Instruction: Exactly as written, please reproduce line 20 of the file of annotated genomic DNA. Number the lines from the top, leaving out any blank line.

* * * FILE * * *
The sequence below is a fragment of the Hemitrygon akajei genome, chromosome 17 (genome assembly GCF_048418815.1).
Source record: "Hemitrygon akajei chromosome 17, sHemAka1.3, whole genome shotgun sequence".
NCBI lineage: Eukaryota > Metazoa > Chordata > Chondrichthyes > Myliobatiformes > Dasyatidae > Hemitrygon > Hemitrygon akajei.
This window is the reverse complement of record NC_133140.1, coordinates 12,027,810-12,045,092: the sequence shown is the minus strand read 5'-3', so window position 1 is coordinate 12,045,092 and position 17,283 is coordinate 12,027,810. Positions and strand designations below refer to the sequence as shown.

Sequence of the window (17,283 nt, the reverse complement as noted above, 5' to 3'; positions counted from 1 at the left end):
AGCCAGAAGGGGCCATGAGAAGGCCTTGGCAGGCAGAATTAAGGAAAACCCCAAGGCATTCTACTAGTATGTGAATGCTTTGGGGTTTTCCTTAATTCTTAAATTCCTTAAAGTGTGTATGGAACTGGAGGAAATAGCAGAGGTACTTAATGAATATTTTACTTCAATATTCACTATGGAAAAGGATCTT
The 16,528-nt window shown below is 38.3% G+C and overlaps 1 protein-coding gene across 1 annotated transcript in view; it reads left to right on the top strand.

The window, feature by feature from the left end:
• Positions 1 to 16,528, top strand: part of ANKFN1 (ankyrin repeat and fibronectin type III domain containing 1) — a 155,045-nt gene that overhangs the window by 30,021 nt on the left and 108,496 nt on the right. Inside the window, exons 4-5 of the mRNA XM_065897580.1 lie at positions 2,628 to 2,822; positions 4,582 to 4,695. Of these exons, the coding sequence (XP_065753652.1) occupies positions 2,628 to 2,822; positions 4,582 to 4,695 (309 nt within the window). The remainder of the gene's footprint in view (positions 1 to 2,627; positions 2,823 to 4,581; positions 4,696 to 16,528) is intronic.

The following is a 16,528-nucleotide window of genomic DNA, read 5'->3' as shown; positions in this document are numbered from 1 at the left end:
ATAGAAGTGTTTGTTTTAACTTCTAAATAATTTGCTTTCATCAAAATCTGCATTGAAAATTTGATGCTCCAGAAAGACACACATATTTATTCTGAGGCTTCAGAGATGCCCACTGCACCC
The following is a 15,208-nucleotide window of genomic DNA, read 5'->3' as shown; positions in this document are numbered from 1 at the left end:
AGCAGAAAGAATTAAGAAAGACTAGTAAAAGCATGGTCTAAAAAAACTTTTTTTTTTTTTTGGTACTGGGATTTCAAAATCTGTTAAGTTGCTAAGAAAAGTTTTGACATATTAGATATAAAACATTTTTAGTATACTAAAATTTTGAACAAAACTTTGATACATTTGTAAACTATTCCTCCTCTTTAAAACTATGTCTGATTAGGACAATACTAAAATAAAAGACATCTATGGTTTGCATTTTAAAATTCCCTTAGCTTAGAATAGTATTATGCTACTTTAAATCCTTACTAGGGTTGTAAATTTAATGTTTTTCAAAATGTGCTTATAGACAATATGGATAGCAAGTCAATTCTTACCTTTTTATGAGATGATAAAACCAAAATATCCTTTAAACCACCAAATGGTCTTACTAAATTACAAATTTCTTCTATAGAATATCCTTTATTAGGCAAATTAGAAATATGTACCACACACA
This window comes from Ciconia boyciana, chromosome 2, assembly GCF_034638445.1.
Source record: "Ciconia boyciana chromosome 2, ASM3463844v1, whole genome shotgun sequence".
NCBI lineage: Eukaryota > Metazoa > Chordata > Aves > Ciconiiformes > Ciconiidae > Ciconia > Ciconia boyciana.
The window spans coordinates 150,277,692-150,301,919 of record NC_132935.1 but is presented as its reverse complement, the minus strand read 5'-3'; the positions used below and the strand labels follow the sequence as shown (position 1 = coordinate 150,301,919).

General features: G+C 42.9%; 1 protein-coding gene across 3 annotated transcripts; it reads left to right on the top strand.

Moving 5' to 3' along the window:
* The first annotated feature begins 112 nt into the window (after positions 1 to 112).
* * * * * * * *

* The first annotated feature begins 112 nt into the window (after positions 1 to 112).